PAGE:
Daniel Tichenor, Philip H. Knight Professor of Social Science and Senior Faculty Fellow at the Wayne Morse Center for Law and Politics, University of Oregon.
During this toxic election season, undocumented immigrants have loomed large as scapegoats and villains in Donald Trump’s nativist campaign for the presidency (see Immigrants and Insecure Workers at the Miller Center's FirstYear2017.org). Meanwhile, immigration reform has gone nowhere for two decades, while millions of immigrant families live in the shadows or have been separated by our detention and deportation system. Our present discontents reflect long-term patterns in how U.S. political battle lines have formed on immigrant rights and admissions for more than a century.
Drawing on fresh archival research, oral histories, extensive in-depth interviews, historical newspaper databases, and other sources, Democracy’s Shadow is a research project that tackles the origins and development of unauthorized immigration as a modern American dilemma. It trains a spotlight on the dynamics of conflict, stalemate, and strange bedfellow politics in struggles for American immigration reform over time, yielding recurrent policy contradictions and pathologies. Through state-level fieldwork, this study also illuminates how immigrant inclusion and exclusion are shaped by distinctive state and local policy regimes. Finally, this study illuminates the political agency of unauthorized immigrants themselves, from Chinese newcomers of the Gilded Age to today’s DREAMer movement, who demonstrate the potential power of marginalized people.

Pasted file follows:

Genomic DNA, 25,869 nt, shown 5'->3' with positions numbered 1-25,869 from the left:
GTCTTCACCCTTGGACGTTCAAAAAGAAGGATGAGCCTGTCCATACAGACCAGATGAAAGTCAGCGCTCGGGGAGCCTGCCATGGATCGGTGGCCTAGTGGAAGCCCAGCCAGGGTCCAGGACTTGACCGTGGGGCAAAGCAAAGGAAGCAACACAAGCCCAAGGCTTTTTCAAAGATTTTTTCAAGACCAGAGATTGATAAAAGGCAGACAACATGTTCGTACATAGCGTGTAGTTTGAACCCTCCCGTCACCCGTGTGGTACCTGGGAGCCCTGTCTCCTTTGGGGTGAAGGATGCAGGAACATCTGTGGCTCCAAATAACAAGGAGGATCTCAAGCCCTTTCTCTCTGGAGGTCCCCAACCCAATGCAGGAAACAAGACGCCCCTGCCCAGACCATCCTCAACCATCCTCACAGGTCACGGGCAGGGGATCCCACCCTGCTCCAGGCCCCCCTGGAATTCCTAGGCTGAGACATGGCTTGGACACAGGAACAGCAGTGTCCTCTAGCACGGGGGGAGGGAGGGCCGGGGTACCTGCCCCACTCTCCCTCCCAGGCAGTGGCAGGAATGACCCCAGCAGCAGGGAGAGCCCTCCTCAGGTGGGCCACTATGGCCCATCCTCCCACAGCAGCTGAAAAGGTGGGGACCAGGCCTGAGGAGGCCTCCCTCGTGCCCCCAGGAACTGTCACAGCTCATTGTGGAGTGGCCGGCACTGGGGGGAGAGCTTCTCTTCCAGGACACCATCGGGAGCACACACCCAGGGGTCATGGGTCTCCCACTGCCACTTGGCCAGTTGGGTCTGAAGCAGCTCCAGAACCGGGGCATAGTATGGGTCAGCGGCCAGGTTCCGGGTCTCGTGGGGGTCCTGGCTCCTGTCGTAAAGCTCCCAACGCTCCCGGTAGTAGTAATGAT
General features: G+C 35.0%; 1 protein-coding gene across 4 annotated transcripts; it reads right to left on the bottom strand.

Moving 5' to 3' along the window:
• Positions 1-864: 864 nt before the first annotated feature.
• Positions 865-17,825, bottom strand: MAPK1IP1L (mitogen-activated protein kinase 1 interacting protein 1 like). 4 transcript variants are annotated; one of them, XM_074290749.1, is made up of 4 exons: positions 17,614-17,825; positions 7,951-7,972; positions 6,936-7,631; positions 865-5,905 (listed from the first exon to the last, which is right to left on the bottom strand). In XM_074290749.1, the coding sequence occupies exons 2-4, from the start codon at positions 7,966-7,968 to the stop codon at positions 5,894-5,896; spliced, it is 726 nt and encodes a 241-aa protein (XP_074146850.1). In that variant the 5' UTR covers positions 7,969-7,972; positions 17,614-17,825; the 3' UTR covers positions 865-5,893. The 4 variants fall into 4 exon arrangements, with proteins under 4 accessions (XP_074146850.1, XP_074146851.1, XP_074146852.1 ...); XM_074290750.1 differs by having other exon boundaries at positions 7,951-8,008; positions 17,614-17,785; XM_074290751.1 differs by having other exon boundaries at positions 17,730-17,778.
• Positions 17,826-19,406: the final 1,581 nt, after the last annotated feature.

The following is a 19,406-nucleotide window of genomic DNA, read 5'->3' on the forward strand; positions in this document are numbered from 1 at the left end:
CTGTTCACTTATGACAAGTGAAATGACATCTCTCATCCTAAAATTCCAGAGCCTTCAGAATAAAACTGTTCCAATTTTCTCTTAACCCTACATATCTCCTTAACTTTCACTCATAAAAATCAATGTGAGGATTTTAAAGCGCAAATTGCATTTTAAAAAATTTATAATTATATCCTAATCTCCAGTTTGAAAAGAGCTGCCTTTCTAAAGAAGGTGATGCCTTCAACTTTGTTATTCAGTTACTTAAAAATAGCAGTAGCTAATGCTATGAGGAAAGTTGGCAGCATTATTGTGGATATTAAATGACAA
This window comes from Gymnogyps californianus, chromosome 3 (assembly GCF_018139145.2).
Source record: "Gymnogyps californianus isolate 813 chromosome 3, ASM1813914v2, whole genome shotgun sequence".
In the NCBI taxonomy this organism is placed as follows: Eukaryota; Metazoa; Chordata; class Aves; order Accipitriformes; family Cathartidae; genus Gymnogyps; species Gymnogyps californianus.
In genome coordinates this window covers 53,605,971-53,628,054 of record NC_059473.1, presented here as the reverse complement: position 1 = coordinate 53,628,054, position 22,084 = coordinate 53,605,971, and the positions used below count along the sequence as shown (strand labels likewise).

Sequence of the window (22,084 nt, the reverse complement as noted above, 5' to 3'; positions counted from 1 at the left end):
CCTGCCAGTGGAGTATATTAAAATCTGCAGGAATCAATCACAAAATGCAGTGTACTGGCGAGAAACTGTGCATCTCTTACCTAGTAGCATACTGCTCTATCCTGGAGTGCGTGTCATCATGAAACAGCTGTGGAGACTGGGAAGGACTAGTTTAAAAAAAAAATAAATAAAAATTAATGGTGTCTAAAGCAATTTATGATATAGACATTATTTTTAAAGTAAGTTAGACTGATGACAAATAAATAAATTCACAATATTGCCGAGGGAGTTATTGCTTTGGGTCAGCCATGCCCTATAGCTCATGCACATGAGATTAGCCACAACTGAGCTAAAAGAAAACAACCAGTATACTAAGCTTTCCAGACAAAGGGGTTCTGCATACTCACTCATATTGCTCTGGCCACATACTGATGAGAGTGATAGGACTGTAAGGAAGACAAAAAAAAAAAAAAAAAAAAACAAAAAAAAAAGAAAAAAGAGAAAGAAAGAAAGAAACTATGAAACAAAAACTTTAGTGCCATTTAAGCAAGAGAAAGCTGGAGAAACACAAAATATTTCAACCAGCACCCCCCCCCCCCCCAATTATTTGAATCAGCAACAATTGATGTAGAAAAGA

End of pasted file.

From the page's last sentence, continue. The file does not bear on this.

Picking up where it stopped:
About the speaker
Daniel J. Tichenor is the Philip H. Knight Chair of Political Science and Senior Scholar of the Wayne Morse Center for Law and Politics at the University of Oregon.
He has published extensively on immigration politics and policy, including Dividing Lines: The Politics of Immigration Control (Princeton), which won the American Political Science Association’s Gladys Kammerer Award for the best book on U.S. public policy, and The Politics of International Migration (Oxford). Other awards include APSA’s Jack Walker Prize, Mary Parker Follette Award, Emerging Scholar Award, Polity Prize, and numerous teaching awards.
He also has done extensive research on social movements, political parties, Congress, the Presidency, civil rights, and civil liberties. His most recent book is Rallying Force: Presidents, Social Movements, and the Transformation of American Politics, with Sidney Milkis. He was named to the inaugural class of Andrew Carnegie Fellows in 2015, and recently received an NEH award to study variations in immigrant inclusion and exclusion in U.S. states and localities over time.